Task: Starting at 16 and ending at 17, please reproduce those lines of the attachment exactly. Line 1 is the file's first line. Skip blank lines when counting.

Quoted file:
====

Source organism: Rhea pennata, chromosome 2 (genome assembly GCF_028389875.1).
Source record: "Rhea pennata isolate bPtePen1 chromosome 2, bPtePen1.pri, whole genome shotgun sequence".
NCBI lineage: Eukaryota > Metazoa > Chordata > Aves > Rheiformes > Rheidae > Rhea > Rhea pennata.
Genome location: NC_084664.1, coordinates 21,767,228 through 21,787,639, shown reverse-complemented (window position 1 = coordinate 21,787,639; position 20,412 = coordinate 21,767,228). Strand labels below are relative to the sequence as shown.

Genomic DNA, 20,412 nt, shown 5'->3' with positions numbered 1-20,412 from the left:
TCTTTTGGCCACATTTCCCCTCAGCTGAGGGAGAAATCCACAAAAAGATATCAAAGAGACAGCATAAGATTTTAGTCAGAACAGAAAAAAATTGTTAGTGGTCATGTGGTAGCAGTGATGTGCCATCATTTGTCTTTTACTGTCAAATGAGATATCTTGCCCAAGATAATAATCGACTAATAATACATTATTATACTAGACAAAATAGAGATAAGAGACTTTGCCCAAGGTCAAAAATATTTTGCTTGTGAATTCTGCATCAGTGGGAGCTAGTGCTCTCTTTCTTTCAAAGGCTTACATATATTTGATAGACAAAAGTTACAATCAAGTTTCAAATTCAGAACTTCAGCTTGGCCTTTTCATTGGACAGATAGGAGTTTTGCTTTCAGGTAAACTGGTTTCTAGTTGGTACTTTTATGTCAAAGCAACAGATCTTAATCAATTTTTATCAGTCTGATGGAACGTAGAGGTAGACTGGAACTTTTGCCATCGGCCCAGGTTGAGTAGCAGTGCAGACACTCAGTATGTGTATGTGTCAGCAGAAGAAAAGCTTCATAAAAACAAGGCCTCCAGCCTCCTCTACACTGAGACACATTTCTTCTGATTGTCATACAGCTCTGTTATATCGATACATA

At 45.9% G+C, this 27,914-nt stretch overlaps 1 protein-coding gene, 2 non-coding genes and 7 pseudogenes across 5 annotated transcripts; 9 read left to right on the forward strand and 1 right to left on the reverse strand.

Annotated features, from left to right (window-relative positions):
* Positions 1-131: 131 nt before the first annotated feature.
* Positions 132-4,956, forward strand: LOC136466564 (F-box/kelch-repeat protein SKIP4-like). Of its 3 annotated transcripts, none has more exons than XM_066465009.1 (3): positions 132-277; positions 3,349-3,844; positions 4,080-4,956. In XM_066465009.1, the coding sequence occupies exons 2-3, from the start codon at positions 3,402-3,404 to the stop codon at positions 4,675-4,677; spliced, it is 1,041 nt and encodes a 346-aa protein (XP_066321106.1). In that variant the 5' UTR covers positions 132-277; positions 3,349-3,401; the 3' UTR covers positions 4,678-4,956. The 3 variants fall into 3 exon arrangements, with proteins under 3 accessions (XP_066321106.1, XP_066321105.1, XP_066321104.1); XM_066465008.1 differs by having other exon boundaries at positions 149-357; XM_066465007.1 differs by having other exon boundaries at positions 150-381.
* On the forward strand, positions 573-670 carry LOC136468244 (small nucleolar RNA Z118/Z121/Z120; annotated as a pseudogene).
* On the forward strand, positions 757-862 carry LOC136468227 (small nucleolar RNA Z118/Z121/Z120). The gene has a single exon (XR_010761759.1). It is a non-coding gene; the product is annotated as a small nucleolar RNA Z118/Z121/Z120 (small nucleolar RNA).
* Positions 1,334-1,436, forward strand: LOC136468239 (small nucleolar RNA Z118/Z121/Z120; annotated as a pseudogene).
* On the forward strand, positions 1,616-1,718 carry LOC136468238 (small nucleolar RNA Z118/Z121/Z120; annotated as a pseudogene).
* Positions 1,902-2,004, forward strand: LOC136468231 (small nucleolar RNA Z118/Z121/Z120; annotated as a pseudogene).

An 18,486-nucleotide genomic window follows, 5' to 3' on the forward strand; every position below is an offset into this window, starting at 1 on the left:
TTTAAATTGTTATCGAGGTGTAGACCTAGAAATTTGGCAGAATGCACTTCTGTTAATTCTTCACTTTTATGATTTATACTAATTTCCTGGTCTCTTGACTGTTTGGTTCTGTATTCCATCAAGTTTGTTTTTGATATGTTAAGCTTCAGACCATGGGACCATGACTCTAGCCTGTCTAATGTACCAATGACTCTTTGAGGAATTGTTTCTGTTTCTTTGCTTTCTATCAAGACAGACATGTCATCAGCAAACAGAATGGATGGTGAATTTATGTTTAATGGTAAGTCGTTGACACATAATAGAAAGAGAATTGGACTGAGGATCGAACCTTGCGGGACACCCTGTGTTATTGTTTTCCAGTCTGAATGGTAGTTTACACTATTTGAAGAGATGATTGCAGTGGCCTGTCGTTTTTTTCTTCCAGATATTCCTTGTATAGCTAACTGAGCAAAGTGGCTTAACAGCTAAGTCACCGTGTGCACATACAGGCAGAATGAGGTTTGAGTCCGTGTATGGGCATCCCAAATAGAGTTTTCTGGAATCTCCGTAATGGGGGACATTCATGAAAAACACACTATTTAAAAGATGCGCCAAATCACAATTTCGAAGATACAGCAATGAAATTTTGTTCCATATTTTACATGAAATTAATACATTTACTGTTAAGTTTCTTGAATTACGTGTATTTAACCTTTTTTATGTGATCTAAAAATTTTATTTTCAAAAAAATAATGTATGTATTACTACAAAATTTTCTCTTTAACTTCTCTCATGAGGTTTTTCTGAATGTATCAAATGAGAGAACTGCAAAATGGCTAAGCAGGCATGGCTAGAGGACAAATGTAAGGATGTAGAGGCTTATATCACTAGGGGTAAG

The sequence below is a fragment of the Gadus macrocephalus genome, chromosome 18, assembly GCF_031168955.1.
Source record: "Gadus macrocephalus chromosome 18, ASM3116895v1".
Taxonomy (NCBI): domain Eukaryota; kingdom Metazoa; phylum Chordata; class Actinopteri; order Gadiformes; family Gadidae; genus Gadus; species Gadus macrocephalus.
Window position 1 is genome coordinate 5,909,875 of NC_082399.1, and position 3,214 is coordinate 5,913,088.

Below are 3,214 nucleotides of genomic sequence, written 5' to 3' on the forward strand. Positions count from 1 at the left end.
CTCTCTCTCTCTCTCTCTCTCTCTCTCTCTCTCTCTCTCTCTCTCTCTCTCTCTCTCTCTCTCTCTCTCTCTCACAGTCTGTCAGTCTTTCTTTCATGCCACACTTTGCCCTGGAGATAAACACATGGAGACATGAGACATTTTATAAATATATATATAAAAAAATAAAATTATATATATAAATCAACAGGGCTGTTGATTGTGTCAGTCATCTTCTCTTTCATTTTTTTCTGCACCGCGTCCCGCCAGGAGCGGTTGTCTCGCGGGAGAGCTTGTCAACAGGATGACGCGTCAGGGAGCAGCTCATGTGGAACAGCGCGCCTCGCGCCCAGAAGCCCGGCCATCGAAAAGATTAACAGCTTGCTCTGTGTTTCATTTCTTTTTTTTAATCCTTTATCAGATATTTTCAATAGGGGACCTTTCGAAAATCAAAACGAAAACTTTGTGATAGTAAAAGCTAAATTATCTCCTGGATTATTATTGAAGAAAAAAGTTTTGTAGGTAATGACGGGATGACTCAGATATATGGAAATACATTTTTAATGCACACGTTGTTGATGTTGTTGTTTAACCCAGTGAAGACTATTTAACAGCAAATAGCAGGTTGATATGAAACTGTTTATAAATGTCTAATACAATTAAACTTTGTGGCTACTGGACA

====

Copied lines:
An 18,486-nucleotide genomic window follows, 5' to 3' on the forward strand; every position below is an offset into this window, starting at 1 on the left:
TTTAAATTGTTATCGAGGTGTAGACCTAGAAATTTGGCAGAATGCACTTCTGTTAATTCTTCACTTTTATGATTTATACTAATTTCCTGGTCTCTTGACTGTTTGGTTCTGTATTCCATCAAGTTTGTTTTTGATATGTTAAGCTTCAGACCATGGGACCATGACTCTAGCCTGTCTAATGTACCAATGACTCTTTGAGGAATTGTTTCTGTTTCTTTGCTTTCTATCAAGACAGACATGTCATCAGCAAACAGAATGGATGGTGAATTTATGTTTAATGGTAAGTCGTTGACACATAATAGAAAGAGAATTGGACTGAGGATCGAACCTTGCGGGACACCCTGTGTTATTGTTTTCCAGTCTGAATGGTAGTTTACACTATTTGAAGAGATGATTGCAGTGGCCTGTCGTTTTTTTCTTCCAGATATTCCTTGTATAGCTAACTGAGCAAAGTGGCTTAACAGCTAAGTCACCGTGTGCACATACAGGCAGAATGAGGTTTGAGTCCGTGTATGGGCATCCCAAATAGAGTTTTCTGGAATCTCCGTAATGGGGGACATTCATGAAAAACACACTATTTAAAAGATGCGCCAAATCACAATTTCGAAGATACAGCAATGAAATTTTGTTCCATATTTTACATGAAATTAATACATTTACTGTTAAGTTTCTTGAATTACGTGTATTTAACCTTTTTTATGTGATCTAAAAATTTTATTTTCAAAAAAATAATGTATGTATTACTACAAAATTTTCTCTTTAACTTCTCTCATGAGGTTTTTCTGAATGTATCAAATGAGAGAACTGCAAAATGGCTAAGCAGGCATGGCTAGAGGACAAATGTAAGGATGTAGAGGCTTATATCACTAGGGGTAAG